Offshoring and Productivity: A Micro-data AnalysisJianmin Tang and Henrique do Livramento Presentation to The 2008 World Congress on National Accounts and Economic Performance Measures for Nations May 12–17, 2008
Outline • Introduction • Objective • Data • Offshoring and its Associated Factors • Offshoring and Productivity • Conclusion
What is offshoring? Between countries Within countries Between Firms OFFSHORING Within Firms • This paper covers • Material offshoring (both international outsourcing and insourcing) • R&D service offshoring (only international outsourcing)
Introduction Firms are heterogeneous even in the same industry • Not all firms will participate in offshoring • Participants may pursue different offshoring models • They offshore to different geographical locations • They may obtain different productivity dividends from offshoring • Geographical locations of offshoring may matter for productivity • Better to use micro data with information on geographical location
Introduction (continued) Offshoring may depend on many factors • Transaction costs • relationship-specific investment, • contractual incompleteness, • search efforts, • transportation costs, and • coordination and communication costs • Market conditions of foreign suppliers • trade liberalization, • reduction in FDI restrictions, • the availability of cheap skilled labour, and • the ability to produce and supply high quality products and services • Firm-specific factors • productivity level, • the skill level of workers and managers, and • size • Offshoring is not for every firm and every foreign location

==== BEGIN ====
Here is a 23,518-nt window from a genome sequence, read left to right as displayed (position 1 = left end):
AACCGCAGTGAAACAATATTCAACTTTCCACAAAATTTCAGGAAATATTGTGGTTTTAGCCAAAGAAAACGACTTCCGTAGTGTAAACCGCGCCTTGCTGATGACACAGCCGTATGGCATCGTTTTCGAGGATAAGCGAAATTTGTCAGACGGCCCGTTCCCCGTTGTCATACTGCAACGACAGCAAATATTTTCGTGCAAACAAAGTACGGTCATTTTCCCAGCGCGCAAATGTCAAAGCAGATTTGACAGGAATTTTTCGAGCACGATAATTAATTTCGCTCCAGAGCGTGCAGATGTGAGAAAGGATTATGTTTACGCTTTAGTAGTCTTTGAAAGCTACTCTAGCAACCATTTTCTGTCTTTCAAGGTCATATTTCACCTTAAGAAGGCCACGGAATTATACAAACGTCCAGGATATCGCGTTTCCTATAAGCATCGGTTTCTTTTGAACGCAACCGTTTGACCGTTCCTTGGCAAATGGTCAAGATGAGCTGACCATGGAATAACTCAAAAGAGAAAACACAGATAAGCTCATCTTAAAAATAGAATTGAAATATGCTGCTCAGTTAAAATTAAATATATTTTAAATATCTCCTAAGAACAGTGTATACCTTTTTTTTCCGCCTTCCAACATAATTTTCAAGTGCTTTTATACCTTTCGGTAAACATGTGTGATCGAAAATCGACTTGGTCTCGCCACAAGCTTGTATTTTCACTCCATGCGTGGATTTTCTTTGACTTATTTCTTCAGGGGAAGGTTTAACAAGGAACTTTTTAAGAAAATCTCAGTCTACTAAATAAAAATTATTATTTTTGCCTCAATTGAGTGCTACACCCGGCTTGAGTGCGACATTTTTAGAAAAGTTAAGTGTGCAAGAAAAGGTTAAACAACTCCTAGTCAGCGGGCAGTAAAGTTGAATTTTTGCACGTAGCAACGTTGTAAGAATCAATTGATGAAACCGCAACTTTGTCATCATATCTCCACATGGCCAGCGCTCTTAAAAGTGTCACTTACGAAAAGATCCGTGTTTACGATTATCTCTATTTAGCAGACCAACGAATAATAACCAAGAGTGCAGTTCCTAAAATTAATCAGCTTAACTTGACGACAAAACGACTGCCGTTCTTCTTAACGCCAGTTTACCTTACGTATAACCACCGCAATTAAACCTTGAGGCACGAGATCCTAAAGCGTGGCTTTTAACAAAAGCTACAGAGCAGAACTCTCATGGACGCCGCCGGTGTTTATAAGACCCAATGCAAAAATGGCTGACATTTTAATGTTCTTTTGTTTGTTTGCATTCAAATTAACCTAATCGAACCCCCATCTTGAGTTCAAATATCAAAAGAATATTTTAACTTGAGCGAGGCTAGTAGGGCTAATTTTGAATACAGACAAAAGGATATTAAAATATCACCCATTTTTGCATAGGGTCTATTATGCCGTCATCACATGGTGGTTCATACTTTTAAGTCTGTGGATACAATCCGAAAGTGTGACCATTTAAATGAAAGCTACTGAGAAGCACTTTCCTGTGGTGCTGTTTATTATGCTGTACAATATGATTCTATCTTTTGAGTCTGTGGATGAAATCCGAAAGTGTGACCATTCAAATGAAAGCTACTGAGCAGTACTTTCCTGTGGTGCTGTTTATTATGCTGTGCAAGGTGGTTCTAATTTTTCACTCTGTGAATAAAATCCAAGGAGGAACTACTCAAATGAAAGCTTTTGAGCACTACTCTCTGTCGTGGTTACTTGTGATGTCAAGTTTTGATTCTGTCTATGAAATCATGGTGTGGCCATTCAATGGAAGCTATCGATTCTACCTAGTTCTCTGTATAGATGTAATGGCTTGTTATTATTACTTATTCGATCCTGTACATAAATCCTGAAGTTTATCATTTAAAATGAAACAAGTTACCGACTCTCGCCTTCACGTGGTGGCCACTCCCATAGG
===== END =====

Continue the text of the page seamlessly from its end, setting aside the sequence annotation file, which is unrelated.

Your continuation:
Introduction (continued) Different offshoring business models • Simply replacing expensive domestic suppliers by cheap foreign suppliers • Offshoring low productive and low value added components, • Employing foreign expertise (e.g. R&D services) and using high-tech components abroad for designing quality products, or • Offshoring due to adopting foreign technologies (e.g., investing in foreign M&E) • Offshoring is associated with different business models or organization, which leads to different geographical locations